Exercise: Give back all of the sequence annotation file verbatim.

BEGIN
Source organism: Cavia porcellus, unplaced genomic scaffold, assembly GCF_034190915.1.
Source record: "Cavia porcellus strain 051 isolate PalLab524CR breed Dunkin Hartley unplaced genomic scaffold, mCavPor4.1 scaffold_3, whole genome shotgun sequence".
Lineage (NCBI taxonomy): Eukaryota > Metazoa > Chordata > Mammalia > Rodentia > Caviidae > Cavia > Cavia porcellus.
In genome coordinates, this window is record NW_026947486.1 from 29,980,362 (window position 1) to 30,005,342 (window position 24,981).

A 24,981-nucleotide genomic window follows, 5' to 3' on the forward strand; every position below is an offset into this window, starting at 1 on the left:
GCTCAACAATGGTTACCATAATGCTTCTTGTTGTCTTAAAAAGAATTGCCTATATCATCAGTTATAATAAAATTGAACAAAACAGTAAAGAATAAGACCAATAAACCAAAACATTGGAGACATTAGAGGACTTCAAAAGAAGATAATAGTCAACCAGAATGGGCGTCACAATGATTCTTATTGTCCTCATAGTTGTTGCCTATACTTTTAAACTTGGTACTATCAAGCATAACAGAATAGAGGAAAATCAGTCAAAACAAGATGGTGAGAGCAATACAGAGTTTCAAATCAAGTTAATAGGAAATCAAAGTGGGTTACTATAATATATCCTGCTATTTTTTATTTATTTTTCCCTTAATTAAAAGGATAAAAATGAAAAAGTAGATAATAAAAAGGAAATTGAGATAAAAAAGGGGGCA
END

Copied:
Source organism: Cavia porcellus, unplaced genomic scaffold, assembly GCF_034190915.1.
Source record: "Cavia porcellus strain 051 isolate PalLab524CR breed Dunkin Hartley unplaced genomic scaffold, mCavPor4.1 scaffold_3, whole genome shotgun sequence".
Lineage (NCBI taxonomy): Eukaryota > Metazoa > Chordata > Mammalia > Rodentia > Caviidae > Cavia > Cavia porcellus.
In genome coordinates, this window is record NW_026947486.1 from 29,980,362 (window position 1) to 30,005,342 (window position 24,981).

A 24,981-nucleotide genomic window follows, 5' to 3' on the forward strand; every position below is an offset into this window, starting at 1 on the left:
GCTCAACAATGGTTACCATAATGCTTCTTGTTGTCTTAAAAAGAATTGCCTATATCATCAGTTATAATAAAATTGAACAAAACAGTAAAGAATAAGACCAATAAACCAAAACATTGGAGACATTAGAGGACTTCAAAAGAAGATAATAGTCAACCAGAATGGGCGTCACAATGATTCTTATTGTCCTCATAGTTGTTGCCTATACTTTTAAACTTGGTACTATCAAGCATAACAGAATAGAGGAAAATCAGTCAAAACAAGATGGTGAGAGCAATACAGAGTTTCAAATCAAGTTAATAGGAAATCAAAGTGGGTTACTATAATATATCCTGCTATTTTTTATTTATTTTTCCCTTAATTAAAAGGATAAAAATGAAAAAGTAGATAATAAAAAGGAAATTGAGATAAAAAAGGGGGCA